“Remember this and stand firm, recall it to mind, you transgressors, remember the former things of old; for I am God, and there is no other; I am God, and there is none like me, declaring the end from the beginning and from ancient times things not yet done, saying, ‘My counsel shall stand, and I will accomplish all my purpose,’ calling a bird of prey from the east, the man of my counsel from a far country. I have spoken, and I will bring it to pass; I have purposed, and I will do it. – Isa 46:8-11
Albert Barnes’ Notes:
Declaring the end from the beginning – Foretelling accurately the course of future events. This is an argument to which God often appeals in proof that he is the only true God (see Isa_41:22-23; Isa_43:12; Isa_44:26).
My counsel shall stand – My purpose, my design, my will. The phrase ‘shall stand’ means that it shall be stable, settled, fixed, established. This proves:
1. That God has a purpose or plan in regard to human affairs. If he had not, he could not predict future events, since a contingent event cannot be foreknown and predicted; that is, it cannot be foretold that an event shall certainly occur in one way, when by the very supposition of its being contingent it may happen either that way, or some other way, or not at all.
2. That God’s plan will not be frustrated. He has power enough to secure the execution of his designs, and he will exert that power in order that all his plans may be accomplished. We may observe, also, that it is a matter of unspeakable joy that God has a plan, and that it will be executed. For
(1) If there were no plan in relation to human things, the mind could find no rest. If there was no evidence that One Mind presided over human affairs; that an infinitely wise plan had been formed, and that all things had been adjusted so as best to secure the ultimate accomplishment of that plan, everything would have the appearance of chaos, and the mind must be filled with doubts and distractions. But our anxieties vanish in regard to the apparent irregularities and disorders of the universe, when we feel that all things are under the direction of an Infinite Mind, and will be made to accomplish his plans, and further his great designs.
(2) If his plans were not accomplished, there would be occasion of equal doubt and dismay. If there was any power that could defeat the purposes of God; if there was any stubbornness of matter, or any inflexible perverseness in the nature of mind; if there were any unexpected and unforeseen extraneous causes that could interpose to thwart his plans, then the mind must be full of agitation and distress. But the moment it can fasten on the conviction that God has formed a plan that embraces all things, and that all things which occur will be in some way made tributary to that plan, that moment the mind can be calm in resignation to his holy will.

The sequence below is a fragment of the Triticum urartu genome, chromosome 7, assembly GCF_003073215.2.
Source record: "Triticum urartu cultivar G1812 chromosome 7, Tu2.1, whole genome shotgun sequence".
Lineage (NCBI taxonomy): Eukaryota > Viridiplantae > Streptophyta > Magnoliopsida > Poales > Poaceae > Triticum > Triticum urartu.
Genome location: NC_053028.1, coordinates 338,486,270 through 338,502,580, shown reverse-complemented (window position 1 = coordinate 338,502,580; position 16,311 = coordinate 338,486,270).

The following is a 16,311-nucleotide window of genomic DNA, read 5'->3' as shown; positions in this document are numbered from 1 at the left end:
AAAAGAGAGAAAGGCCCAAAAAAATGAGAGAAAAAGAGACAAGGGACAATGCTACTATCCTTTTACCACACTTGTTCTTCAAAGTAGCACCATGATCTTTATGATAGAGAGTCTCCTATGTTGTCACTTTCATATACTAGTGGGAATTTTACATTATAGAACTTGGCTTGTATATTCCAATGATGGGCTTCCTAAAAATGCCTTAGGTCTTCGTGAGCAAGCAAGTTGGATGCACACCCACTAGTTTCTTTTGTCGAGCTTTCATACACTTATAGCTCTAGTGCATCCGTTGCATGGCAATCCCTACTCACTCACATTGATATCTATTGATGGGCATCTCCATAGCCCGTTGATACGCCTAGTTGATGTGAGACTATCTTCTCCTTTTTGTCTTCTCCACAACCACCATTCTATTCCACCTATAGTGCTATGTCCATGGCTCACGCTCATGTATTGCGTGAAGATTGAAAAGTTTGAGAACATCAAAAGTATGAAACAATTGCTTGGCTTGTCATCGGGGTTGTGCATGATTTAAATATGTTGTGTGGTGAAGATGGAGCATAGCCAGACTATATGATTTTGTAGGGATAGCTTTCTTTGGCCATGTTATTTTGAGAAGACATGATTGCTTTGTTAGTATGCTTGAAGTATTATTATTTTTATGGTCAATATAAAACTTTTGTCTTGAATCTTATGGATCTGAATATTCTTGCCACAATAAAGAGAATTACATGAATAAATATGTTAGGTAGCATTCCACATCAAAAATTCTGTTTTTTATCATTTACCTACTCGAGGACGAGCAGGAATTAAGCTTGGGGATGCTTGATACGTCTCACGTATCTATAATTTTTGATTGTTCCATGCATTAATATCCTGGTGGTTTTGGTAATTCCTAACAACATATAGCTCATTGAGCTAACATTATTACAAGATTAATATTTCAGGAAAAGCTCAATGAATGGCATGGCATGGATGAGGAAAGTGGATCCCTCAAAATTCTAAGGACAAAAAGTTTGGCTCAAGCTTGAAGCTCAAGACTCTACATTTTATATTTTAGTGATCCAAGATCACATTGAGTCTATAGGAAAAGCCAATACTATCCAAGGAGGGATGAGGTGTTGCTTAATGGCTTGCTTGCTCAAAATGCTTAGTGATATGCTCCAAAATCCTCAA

And I will do all my pleasure – I will accomplish all my wish, or effect all my desire. The word rendered here ‘pleasure’ (חפץ chepēts) means properly delight or pleasure 1Sa_15:22; Psa_1:2; Psa_16:3; Ecc_5:4; Ecc_12:10; then desire, wish, will Job_31:16; and then business, cause, affairs Isa_53:10. Here it means that God would accomplish everything which was to him an object of desire; everything which he wished, or willed. And why should he not? Who has power to hinder or prevent him Rom_9:19? And why should not we rejoice that he will do all that is pleasing to him? What better evidence have we that it is desirable that anything should be done, than that it is agreeable, or pleasing to God? What better security can we have that it is right, than that he wills it? What more substantial and permanent ground of rejoicing is there in regard to anything, than that it is such as God prefers, loves, and wills?
Albert Barnes was born in Rome, New York on December 1, 1798. He graduated from Hamilton College in Clinton, NY, in 1820, and from Princeton Theological Seminary, in 1823.
Barnes was ordained pastor of the Presbyterian church in Morristown, NJ, in 1825. He was pastor of the First Presbyterian Church, Philadelphia, 1830-67, where he resigned and was made pastor emeritus.